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9.3: Summary

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    This chapter has focused on two key aspects of simple regression models: hypothesis testing and measures of the goodness of model fit. With respect to the former, we focused on the residual standard error and its role in determining the probability that our model estimates, BB and AA, are just random departures from a population in which ββ and αα are zero. We showed, using, how to calculate the residual standard errors for AA and BB and, using them, to calculate the t-statistics and associated probabilities for hypothesis testing. For model fit, we focused on model covariation and correlation and finished up with a discussion of the coefficient of determination – R2R2. So you are now in a position to use simple regression and to wage unremitting geek-war on those whose models are endowed with lesser R2sR2s.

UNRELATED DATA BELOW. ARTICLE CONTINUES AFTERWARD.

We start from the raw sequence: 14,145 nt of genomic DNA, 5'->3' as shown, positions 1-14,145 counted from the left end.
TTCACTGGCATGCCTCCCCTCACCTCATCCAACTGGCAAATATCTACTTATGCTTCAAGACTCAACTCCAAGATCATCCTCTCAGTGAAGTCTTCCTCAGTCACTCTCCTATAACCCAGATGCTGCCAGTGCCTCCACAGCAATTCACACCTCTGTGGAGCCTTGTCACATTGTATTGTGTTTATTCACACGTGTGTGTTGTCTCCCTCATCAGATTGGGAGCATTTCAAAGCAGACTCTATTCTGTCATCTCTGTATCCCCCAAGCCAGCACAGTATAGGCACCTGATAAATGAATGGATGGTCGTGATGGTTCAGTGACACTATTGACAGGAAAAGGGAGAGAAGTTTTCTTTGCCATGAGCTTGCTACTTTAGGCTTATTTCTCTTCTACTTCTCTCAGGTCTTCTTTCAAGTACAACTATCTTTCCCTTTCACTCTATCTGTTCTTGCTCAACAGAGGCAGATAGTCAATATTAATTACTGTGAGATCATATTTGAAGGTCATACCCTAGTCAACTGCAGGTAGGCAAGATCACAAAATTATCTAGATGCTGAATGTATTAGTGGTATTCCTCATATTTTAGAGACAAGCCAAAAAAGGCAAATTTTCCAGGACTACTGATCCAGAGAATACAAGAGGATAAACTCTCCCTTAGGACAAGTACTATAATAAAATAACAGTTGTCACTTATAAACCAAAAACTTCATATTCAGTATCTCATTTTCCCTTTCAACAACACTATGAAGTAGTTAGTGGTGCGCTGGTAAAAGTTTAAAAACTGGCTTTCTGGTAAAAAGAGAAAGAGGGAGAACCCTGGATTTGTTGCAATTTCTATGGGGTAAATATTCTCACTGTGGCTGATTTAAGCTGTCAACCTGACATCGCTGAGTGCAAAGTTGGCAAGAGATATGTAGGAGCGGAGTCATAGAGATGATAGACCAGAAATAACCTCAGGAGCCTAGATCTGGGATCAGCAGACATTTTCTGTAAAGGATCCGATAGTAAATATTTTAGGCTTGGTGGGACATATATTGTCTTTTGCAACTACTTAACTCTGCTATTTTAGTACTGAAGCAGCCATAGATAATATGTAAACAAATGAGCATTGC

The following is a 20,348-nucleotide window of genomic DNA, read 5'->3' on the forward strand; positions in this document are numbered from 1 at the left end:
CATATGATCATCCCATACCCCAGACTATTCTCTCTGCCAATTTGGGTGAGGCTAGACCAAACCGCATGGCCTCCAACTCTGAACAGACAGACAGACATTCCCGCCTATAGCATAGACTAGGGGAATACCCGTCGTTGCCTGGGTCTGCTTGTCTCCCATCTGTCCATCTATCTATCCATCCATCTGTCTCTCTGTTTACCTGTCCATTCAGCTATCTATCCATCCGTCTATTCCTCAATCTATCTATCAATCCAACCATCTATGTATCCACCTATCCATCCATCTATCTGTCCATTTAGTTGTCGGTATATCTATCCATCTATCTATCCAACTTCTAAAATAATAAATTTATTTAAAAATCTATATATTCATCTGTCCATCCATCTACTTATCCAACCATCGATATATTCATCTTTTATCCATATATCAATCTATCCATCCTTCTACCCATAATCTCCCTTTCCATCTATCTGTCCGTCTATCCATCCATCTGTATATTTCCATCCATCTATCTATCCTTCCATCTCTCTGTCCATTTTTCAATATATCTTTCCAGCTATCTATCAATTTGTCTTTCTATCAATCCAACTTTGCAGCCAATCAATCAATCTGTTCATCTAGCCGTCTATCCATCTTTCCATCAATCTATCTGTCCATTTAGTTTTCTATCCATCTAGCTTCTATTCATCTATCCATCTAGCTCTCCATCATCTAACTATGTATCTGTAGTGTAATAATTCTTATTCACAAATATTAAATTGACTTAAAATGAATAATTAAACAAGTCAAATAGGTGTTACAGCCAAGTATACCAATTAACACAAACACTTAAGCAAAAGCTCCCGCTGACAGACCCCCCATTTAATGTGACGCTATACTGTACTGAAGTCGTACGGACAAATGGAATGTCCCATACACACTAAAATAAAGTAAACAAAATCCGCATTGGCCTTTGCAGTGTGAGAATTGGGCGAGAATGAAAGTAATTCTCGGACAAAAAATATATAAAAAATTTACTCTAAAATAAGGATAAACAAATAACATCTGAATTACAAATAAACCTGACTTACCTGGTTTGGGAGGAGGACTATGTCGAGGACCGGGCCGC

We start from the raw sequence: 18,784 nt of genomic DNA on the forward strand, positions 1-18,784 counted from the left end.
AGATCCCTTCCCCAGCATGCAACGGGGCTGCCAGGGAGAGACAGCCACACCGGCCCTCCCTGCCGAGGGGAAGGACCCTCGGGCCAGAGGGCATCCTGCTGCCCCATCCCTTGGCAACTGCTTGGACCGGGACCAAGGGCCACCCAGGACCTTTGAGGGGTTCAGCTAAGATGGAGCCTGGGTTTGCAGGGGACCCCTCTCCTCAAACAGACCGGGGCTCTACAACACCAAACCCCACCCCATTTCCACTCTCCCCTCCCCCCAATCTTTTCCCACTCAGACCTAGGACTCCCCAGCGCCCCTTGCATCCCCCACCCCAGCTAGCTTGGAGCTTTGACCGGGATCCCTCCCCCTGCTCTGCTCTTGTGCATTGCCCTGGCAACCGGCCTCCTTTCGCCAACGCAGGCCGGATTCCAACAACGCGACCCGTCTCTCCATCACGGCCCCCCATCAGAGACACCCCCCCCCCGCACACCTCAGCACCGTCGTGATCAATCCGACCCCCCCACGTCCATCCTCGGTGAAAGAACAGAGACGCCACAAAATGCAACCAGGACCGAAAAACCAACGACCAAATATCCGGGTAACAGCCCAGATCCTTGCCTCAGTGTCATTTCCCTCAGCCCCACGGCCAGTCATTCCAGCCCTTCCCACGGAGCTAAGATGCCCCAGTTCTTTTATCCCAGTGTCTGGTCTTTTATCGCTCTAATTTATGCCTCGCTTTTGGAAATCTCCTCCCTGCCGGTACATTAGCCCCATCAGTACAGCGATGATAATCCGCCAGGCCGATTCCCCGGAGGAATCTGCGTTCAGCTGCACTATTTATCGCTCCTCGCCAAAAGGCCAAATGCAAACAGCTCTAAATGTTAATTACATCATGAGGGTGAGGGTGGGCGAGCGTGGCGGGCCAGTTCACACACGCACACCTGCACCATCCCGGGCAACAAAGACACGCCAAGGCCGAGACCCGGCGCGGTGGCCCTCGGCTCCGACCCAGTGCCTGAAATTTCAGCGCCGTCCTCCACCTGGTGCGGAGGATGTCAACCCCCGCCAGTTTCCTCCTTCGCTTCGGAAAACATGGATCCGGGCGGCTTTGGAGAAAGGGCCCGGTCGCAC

1. The question wording was as follows: On a scale from zero to ten, where zero means no risk and ten means extreme risk, how much risk do you think global warming poses for people and the environment?“↩
    2. Note that with a bivariate model, R2R2 is equal to the square of the correlation coefficient.↩

    This page titled 9.3: Summary is shared under a CC BY 4.0 license and was authored, remixed, and/or curated by Jenkins-Smith et al. (University of Oklahoma Libraries) via source content that was edited to the style and standards of the LibreTexts platform; a detailed edit history is available upon request.